If your child plays lot of these type of games, they will find Maths B a lot easier to understand when they get to year 11. If your child is more interested in word games, Scrabble and Upwords are good games.

Article by Roland Taylor (Director and State Manager at Statewide Family Law)



Cairns Adventist College has been providing quality, private Christian education for students from all sectors of the community for over 65 years. Located in Gordonvale on 26 acres of lush schoolgrounds fringed by towering mountains and cane fields, the college has a true family-style atmosphere that both students and parents alike have grown to love.

Cairns Adventist College is dedicated to its students achieving their full academic potential. The college is small but mighty, meaning classes are small, averaging 18 students each – with the school itself having less than 100 students.

The school is staffed by qualified, dedicated and innovative teachers. Key learning areas include English, Mathematics, Biblical Studies, Humanities and Social Sciences, Technologies, Health and Physical Education, The Arts, LOTE (Auslan) and Science. Technology is integrated within the curriculum, with all students having access to computers to help prepare them for a future of promising careers.

Outside of their usual exciting lessons, throughout the year students participate in swimming lessons at Gordonvale swimming pool, school camp for Years 5 and 6, fun excursions, cooking yummy meals together and working as a class in the school’s vegetable gardens. Various swimming, athletics and cross-country sport carnivals occur throughout the year, offering opportunities for students to compete.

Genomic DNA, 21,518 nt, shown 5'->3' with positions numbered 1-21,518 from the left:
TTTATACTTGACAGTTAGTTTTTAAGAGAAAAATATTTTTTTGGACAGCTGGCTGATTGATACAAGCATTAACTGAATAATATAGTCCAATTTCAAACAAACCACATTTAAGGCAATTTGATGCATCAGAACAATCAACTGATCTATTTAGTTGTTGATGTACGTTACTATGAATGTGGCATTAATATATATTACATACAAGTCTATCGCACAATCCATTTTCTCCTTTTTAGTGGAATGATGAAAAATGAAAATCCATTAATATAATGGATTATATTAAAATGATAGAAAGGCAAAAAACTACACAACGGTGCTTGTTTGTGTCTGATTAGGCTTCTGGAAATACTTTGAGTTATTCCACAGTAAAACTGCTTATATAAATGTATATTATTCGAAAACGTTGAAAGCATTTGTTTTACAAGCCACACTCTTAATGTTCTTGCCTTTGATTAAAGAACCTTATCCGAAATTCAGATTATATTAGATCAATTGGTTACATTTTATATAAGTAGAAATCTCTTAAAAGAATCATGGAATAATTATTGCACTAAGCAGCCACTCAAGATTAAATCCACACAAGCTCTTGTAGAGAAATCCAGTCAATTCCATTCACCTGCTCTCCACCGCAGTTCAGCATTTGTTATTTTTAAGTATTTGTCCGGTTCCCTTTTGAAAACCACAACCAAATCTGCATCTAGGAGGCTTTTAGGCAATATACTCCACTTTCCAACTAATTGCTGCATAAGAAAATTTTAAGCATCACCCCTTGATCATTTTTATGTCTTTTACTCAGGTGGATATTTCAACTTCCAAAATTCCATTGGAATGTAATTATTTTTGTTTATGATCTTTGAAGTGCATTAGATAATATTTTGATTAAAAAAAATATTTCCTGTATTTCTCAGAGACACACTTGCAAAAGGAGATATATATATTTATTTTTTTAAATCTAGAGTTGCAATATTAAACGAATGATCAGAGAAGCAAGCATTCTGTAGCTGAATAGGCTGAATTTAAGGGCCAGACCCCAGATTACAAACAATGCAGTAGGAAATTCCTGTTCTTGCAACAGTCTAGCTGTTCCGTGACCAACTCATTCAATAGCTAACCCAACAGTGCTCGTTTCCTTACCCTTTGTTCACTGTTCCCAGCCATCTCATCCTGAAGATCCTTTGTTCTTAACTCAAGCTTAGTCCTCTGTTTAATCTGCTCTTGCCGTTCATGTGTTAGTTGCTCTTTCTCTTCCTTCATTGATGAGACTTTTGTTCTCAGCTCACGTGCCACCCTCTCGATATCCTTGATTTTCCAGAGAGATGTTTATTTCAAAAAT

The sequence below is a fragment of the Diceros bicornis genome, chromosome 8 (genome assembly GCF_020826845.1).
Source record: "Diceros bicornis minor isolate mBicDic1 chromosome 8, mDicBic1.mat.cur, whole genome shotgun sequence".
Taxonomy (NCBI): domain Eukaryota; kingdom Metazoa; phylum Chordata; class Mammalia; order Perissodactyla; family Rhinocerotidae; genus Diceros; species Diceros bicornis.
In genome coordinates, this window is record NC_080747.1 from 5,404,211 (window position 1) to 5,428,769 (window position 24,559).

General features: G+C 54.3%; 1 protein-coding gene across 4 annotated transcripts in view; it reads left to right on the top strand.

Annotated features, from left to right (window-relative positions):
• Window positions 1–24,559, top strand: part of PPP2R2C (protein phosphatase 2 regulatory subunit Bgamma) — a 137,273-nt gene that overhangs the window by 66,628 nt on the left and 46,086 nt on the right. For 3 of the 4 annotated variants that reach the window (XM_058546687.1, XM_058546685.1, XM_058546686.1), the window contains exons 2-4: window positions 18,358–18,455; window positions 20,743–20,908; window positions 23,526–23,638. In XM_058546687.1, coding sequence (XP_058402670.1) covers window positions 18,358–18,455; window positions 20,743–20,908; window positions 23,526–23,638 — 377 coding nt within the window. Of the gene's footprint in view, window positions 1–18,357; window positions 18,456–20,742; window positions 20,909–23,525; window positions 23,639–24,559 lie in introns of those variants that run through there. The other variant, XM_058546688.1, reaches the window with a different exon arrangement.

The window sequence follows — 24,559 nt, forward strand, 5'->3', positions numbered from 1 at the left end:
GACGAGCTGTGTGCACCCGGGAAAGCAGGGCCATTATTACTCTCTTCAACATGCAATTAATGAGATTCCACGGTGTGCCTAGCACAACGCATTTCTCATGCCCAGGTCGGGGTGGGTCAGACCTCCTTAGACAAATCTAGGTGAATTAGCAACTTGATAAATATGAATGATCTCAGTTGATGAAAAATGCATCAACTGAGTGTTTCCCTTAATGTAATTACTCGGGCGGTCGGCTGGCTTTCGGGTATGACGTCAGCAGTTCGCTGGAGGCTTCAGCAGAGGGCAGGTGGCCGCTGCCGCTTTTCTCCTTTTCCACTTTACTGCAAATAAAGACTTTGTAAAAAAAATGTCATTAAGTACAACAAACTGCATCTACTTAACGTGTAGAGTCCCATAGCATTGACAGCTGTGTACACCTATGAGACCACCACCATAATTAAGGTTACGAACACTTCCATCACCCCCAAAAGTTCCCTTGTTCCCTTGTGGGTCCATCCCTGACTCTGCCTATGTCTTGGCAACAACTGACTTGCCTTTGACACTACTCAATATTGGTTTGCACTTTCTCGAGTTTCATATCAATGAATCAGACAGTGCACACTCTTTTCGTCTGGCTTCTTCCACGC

The student catchment area has a wide range, extending from Holloways Beach in the North to Babinda in the South and Yarrabah to the East. A fleet of four school buses provide safe transport for students to and from school, with door to door service providing parents with peace of mind that their child is in safe hands at all times.

The school offers low fees as well as discounts on tuition fees for Centrelink card holders. Sibling discounts are also available – with the fourth child attending for free.

While they are a Christian college and welcome families of all denominations, they also cater for families with no religious affiliation. Everyone is welcome, and they would love to meet you and your child and show you a tour of the premises. Get in touch today and discover what opportunities Cairns Adventist College can offer your child.




Peer pressure refers to doing something you wouldn’t otherwise do for the purpose of feeling accepted by your peers. It may influence teenagers to dress a certain way, listen to the same music or have a similar hairstyle as their friends. However, it can also influence them negatively, pushing them to drink alcohol, skip class, take drugs or engage in sexual activities when they may not want to.

Peer pressure can be direct, as in someone telling you what to do. However, it can also be indirect; for instance, your group of friends might do certain activities together that you’re unlikely to do outside of the group. It’s also common to put pressure on yourself in order to fit in.

A big part of going through adolescence is discovering who you are. It’s normal for teens to compare themselves to their peers as they consider how they wish to be, or they simply want to feel included.

You can help your child manage peer pressure by building up their confidence, keeping lines of communication open, suggesting ways to say no and giving them a way out by letting them know you can always come pick them up if they’re feeling uncomfortable.



Dear Matt, How does BYOD work?

The world is constantly changing, and technology is a big part of it. We are unknowingly preparing our children for jobs that don’t even exist yet! Schools need to keep up with this ever-changing world, which is why the BYOD has been introduced in many schools nationwide.

What is BYOD?